Jalan: Mysteries of the Haunted World
The most diverse and expansive of the four major human supercultures are the Archipelagans, those peoples of, or descended from, the myriad tribes, clans, and cultures that wander between the many islands of the Sea of Thorns. Due to the many unique and often hazardous biomes of these islands, the Archipelagans have developed a knack for trading, travel, invention, and exploration. When they first reached the mainland, their settlements spread and advanced rapidly, and to this day are only held in check by the martial prowess of their neighbors and the deadly creatures they are still discovering.
Most island communities consist of sturdy, permanent public structures and more disposable, temporary private structures only built to last until the next migration. Boats, wagons, and other modes of travel and transport are lovingly-crafted, and useful beasts of burden or companionship are well cared-for. Storage is considered its own art form, and containers are both highly decorated and well-designed to be durable and to preserve material without contamination. Metal is seen as both a sign of prosperity and decadence, and is usually only used in tools and weapons, except by nobles, rich merchants, and those seeking marriage; it symbolizes one’s need to move on to a new stage in life.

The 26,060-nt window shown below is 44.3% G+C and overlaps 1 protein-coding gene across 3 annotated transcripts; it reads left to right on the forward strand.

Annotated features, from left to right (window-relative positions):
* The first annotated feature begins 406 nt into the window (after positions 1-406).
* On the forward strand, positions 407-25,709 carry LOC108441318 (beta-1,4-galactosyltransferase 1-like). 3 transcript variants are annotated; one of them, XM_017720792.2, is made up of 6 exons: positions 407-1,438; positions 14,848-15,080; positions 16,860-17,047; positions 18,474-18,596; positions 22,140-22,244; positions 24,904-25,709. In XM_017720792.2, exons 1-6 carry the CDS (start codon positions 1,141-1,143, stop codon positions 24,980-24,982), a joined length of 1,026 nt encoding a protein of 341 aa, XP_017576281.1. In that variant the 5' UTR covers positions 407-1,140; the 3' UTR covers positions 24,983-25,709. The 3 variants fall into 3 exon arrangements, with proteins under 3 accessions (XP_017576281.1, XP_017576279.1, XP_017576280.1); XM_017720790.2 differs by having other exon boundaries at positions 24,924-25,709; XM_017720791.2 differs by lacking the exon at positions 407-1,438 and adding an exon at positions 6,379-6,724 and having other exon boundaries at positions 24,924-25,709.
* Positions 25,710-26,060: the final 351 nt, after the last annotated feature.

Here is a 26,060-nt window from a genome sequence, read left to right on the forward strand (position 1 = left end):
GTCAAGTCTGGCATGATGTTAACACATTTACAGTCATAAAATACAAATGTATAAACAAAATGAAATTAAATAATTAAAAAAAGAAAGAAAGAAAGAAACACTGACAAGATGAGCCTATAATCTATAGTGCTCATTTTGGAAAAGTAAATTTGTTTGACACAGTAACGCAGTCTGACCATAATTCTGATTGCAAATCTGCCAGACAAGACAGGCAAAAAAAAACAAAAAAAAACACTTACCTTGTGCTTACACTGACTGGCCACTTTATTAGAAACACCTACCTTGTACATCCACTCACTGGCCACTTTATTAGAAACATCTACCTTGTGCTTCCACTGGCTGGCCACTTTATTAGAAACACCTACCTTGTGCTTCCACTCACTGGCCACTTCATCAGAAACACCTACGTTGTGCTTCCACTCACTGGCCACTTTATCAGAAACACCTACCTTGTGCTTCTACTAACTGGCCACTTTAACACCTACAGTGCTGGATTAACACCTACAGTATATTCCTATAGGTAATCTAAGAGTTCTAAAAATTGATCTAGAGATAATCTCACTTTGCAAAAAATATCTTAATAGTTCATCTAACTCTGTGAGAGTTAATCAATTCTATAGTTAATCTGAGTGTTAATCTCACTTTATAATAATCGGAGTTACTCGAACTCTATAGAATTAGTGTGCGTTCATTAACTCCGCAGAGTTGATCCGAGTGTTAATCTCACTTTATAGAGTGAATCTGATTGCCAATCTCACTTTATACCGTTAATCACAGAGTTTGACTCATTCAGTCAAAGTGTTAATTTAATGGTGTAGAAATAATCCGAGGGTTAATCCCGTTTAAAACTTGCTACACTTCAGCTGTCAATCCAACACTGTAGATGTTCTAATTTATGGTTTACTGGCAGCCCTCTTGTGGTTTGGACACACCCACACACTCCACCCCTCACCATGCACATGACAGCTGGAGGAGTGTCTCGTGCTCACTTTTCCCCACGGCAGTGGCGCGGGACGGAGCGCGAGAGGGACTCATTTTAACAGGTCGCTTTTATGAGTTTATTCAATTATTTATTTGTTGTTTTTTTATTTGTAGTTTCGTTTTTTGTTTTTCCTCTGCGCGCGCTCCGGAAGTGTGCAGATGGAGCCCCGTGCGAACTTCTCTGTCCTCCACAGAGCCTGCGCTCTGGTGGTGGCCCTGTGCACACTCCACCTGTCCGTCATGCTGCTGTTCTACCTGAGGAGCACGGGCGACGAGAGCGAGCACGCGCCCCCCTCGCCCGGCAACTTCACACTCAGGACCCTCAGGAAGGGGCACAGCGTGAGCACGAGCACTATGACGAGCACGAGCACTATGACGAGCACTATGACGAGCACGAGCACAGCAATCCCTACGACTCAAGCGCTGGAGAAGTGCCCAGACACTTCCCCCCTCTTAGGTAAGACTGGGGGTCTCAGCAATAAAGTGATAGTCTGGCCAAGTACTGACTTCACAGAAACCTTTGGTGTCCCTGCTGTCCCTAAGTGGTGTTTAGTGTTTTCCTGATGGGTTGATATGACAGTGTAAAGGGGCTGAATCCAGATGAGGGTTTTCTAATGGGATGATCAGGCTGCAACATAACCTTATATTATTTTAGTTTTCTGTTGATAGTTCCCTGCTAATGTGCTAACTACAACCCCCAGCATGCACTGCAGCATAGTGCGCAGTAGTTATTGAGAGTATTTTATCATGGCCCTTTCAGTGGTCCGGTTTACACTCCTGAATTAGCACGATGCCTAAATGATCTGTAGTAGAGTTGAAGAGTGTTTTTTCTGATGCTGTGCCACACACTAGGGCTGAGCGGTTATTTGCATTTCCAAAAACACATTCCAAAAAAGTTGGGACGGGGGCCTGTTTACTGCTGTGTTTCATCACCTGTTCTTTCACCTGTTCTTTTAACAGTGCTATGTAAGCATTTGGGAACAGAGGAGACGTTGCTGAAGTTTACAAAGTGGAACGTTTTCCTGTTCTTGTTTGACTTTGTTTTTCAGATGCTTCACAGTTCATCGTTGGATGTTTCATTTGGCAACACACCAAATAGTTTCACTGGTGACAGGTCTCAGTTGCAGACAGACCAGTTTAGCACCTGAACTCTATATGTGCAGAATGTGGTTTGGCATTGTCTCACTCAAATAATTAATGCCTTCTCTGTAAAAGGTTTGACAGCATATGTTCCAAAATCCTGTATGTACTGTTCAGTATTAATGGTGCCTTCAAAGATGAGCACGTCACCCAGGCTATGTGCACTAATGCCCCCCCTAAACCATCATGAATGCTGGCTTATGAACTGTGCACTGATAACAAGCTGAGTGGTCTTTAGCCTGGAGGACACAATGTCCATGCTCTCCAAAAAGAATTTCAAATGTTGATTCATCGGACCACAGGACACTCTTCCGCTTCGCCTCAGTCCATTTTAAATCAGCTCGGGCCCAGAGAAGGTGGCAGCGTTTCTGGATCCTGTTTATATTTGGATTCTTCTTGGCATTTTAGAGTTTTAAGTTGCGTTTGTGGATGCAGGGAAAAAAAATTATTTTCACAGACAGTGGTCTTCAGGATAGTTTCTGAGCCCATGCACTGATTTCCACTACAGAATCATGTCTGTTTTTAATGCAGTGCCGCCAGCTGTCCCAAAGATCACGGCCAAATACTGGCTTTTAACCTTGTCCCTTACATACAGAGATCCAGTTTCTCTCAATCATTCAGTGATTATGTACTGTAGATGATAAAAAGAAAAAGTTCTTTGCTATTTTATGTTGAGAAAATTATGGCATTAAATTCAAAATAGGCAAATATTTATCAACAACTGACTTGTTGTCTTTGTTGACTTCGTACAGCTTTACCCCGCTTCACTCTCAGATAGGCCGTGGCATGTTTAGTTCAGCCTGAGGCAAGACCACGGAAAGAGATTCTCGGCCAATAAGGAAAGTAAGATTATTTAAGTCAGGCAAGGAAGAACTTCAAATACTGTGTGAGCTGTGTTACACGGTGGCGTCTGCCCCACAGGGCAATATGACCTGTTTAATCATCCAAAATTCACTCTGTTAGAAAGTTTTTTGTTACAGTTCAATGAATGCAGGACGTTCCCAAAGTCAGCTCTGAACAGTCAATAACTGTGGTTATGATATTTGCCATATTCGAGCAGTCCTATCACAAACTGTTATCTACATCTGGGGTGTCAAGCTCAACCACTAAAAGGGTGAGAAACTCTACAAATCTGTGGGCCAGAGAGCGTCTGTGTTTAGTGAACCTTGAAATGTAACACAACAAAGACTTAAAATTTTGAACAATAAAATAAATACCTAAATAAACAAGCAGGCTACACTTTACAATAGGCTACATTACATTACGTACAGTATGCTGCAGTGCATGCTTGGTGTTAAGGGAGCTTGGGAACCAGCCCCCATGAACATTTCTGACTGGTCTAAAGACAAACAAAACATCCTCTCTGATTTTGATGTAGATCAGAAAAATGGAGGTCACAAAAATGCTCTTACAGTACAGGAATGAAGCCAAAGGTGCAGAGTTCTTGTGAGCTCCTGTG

Like island communities, mainland communities focus their architectural work on lasting public structures, but private structures also use more permanent construction. However, private land ownership is generally restricted to an elite few, and a great number rent land or housing from wealthy landlords. Archipelagan economies focus heavily on trade, even on the mainland, and tend towards monoculture within individual communities, relying on other communities for variety in produce and goods.
Archipelagan cultures are formed around punctuated cycles, leading to an expertise in time-keeping, calendars, and reading signs of change, as well as a culture-wide delight in holidays, anniversaries, histories, and predictions. In general, they favor warmer, sunnier weather, and tend to have tan to brown skin, curly brown or black hair, and brown eyes. However, many island populations are isolated for long enough periods that they develop unusual features, which are eventually passed onto the larger whole, resulting in many distinct physical traits that can appear far from their origin.
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